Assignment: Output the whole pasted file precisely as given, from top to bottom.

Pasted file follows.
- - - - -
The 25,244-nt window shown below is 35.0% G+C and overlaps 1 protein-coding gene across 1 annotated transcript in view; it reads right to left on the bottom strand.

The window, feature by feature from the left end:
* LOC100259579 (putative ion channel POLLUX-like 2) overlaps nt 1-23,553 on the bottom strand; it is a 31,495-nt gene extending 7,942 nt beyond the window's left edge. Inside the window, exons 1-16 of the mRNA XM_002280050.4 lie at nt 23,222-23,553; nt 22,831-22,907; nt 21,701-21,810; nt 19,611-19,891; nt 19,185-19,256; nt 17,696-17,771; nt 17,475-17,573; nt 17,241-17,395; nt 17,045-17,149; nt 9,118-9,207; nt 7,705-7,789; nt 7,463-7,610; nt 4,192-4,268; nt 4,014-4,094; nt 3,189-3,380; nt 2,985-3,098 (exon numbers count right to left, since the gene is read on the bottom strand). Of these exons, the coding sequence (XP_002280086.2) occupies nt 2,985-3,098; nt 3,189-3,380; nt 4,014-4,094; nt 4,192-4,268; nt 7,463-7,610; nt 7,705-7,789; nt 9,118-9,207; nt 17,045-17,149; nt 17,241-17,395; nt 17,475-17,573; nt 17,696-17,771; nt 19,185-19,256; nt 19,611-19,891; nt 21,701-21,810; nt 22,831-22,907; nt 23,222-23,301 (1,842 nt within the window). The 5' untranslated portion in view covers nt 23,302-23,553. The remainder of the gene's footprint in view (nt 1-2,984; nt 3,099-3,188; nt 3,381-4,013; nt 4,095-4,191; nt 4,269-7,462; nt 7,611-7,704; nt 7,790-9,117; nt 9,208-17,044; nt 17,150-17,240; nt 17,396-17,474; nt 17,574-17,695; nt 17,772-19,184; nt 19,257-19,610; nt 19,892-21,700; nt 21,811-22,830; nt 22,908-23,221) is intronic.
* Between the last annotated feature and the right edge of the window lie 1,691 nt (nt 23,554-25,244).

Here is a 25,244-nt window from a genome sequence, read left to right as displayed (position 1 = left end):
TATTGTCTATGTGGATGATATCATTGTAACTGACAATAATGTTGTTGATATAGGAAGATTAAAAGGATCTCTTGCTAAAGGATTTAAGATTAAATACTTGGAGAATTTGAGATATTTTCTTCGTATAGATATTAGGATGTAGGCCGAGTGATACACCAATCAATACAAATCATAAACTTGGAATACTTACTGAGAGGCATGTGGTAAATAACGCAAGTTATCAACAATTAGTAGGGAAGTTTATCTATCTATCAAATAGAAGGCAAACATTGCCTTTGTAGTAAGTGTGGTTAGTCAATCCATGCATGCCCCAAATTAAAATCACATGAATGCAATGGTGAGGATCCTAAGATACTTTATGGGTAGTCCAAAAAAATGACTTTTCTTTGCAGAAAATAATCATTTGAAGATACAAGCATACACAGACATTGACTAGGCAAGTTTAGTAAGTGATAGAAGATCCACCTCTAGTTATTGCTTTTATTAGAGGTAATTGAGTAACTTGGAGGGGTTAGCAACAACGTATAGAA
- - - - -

The 25,244-nt window shown below is 35.0% G+C and overlaps 1 protein-coding gene across 1 annotated transcript in view; it reads right to left on the bottom strand.

The window, feature by feature from the left end:
* LOC100259579 (putative ion channel POLLUX-like 2) overlaps nt 1-23,553 on the bottom strand; it is a 31,495-nt gene extending 7,942 nt beyond the window's left edge. Inside the window, exons 1-16 of the mRNA XM_002280050.4 lie at nt 23,222-23,553; nt 22,831-22,907; nt 21,701-21,810; nt 19,611-19,891; nt 19,185-19,256; nt 17,696-17,771; nt 17,475-17,573; nt 17,241-17,395; nt 17,045-17,149; nt 9,118-9,207; nt 7,705-7,789; nt 7,463-7,610; nt 4,192-4,268; nt 4,014-4,094; nt 3,189-3,380; nt 2,985-3,098 (exon numbers count right to left, since the gene is read on the bottom strand). Of these exons, the coding sequence (XP_002280086.2) occupies nt 2,985-3,098; nt 3,189-3,380; nt 4,014-4,094; nt 4,192-4,268; nt 7,463-7,610; nt 7,705-7,789; nt 9,118-9,207; nt 17,045-17,149; nt 17,241-17,395; nt 17,475-17,573; nt 17,696-17,771; nt 19,185-19,256; nt 19,611-19,891; nt 21,701-21,810; nt 22,831-22,907; nt 23,222-23,301 (1,842 nt within the window). The 5' untranslated portion in view covers nt 23,302-23,553. The remainder of the gene's footprint in view (nt 1-2,984; nt 3,099-3,188; nt 3,381-4,013; nt 4,095-4,191; nt 4,269-7,462; nt 7,611-7,704; nt 7,790-9,117; nt 9,208-17,044; nt 17,150-17,240; nt 17,396-17,474; nt 17,574-17,695; nt 17,772-19,184; nt 19,257-19,610; nt 19,892-21,700; nt 21,811-22,830; nt 22,908-23,221) is intronic.
* Between the last annotated feature and the right edge of the window lie 1,691 nt (nt 23,554-25,244).

Here is a 25,244-nt window from a genome sequence, read left to right as displayed (position 1 = left end):
TATTGTCTATGTGGATGATATCATTGTAACTGACAATAATGTTGTTGATATAGGAAGATTAAAAGGATCTCTTGCTAAAGGATTTAAGATTAAATACTTGGAGAATTTGAGATATTTTCTTCGTATAGATATTAGGATGTAGGCCGAGTGATACACCAATCAATACAAATCATAAACTTGGAATACTTACTGAGAGGCATGTGGTAAATAACGCAAGTTATCAACAATTAGTAGGGAAGTTTATCTATCTATCAAATAGAAGGCAAACATTGCCTTTGTAGTAAGTGTGGTTAGTCAATCCATGCATGCCCCAAATTAAAATCACATGAATGCAATGGTGAGGATCCTAAGATACTTTATGGGTAGTCCAAAAAAATGACTTTTCTTTGCAGAAAATAATCATTTGAAGATACAAGCATACACAGACATTGACTAGGCAAGTTTAGTAAGTGATAGAAGATCCACCTCTAGTTATTGCTTTTATTAGAGGTAATTGAGTAACTTGGAGGGGTTAGCAACAACGTATAGAA